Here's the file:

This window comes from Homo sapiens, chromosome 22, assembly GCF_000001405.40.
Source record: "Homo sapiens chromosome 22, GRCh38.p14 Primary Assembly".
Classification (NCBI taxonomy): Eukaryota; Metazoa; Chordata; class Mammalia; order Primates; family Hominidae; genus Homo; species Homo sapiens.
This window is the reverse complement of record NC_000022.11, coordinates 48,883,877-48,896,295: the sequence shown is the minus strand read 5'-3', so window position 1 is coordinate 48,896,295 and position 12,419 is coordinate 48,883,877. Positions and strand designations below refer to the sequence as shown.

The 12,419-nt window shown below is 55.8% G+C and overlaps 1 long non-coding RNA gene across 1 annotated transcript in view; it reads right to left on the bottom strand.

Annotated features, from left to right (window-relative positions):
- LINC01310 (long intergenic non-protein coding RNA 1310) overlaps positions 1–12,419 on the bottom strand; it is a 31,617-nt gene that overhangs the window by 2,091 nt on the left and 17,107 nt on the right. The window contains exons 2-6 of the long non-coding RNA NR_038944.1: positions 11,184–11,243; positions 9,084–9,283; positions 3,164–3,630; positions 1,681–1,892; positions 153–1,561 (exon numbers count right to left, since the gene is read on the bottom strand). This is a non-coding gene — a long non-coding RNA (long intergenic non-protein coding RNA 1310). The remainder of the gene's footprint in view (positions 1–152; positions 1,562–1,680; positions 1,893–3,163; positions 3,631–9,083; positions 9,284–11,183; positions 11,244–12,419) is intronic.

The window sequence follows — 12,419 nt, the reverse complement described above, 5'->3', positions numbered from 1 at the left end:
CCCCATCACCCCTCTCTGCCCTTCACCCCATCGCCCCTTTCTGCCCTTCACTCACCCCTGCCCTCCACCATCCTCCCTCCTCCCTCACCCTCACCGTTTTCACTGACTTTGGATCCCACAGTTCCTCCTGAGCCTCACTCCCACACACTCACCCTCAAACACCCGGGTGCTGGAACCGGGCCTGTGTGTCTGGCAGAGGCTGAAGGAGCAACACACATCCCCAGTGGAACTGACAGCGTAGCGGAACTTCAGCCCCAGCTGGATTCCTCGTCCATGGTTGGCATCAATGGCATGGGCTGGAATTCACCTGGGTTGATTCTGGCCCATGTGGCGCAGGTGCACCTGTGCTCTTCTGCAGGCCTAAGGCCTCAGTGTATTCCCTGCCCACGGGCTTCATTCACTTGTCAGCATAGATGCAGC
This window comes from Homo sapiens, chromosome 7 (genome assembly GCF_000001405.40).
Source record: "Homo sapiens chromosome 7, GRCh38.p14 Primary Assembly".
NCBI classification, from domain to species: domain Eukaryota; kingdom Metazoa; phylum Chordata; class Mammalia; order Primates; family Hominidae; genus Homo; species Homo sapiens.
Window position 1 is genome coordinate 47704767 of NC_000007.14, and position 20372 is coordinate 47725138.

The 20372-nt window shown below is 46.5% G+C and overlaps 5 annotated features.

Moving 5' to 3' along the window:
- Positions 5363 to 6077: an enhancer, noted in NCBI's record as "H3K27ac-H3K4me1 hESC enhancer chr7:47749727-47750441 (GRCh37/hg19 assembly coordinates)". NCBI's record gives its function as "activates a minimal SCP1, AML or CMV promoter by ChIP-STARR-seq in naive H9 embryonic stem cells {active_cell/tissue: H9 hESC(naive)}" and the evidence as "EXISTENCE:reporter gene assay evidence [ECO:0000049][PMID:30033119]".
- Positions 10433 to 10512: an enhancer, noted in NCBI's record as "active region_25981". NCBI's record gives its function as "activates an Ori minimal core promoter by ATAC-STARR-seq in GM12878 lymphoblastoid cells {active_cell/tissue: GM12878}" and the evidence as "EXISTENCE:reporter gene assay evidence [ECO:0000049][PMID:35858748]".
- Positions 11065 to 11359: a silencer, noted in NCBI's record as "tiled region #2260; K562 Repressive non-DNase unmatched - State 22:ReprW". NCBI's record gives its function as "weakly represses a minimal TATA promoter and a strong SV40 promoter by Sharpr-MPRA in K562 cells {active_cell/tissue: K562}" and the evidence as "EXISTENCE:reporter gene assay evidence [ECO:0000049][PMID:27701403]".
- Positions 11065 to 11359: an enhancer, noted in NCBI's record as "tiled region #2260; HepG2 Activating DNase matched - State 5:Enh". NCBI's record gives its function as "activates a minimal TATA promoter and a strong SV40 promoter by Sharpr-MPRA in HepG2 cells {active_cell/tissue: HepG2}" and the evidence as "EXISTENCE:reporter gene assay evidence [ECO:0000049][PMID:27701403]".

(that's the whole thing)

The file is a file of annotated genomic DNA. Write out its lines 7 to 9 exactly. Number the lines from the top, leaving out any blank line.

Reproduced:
- LINC01310 (long intergenic non-protein coding RNA 1310) overlaps positions 1–12,419 on the bottom strand; it is a 31,617-nt gene that overhangs the window by 2,091 nt on the left and 17,107 nt on the right. The window contains exons 2-6 of the long non-coding RNA NR_038944.1: positions 11,184–11,243; positions 9,084–9,283; positions 3,164–3,630; positions 1,681–1,892; positions 153–1,561 (exon numbers count right to left, since the gene is read on the bottom strand). This is a non-coding gene — a long non-coding RNA (long intergenic non-protein coding RNA 1310). The remainder of the gene's footprint in view (positions 1–152; positions 1,562–1,680; positions 1,893–3,163; positions 3,631–9,083; positions 9,284–11,183; positions 11,244–12,419) is intronic.

The window sequence follows — 12,419 nt, the reverse complement described above, 5'->3', positions numbered from 1 at the left end:
CCCCATCACCCCTCTCTGCCCTTCACCCCATCGCCCCTTTCTGCCCTTCACTCACCCCTGCCCTCCACCATCCTCCCTCCTCCCTCACCCTCACCGTTTTCACTGACTTTGGATCCCACAGTTCCTCCTGAGCCTCACTCCCACACACTCACCCTCAAACACCCGGGTGCTGGAACCGGGCCTGTGTGTCTGGCAGAGGCTGAAGGAGCAACACACATCCCCAGTGGAACTGACAGCGTAGCGGAACTTCAGCCCCAGCTGGATTCCTCGTCCATGGTTGGCATCAATGGCATGGGCTGGAATTCACCTGGGTTGATTCTGGCCCATGTGGCGCAGGTGCACCTGTGCTCTTCTGCAGGCCTAAGGCCTCAGTGTATTCCCTGCCCACGGGCTTCATTCACTTGTCAGCATAGATGCAGC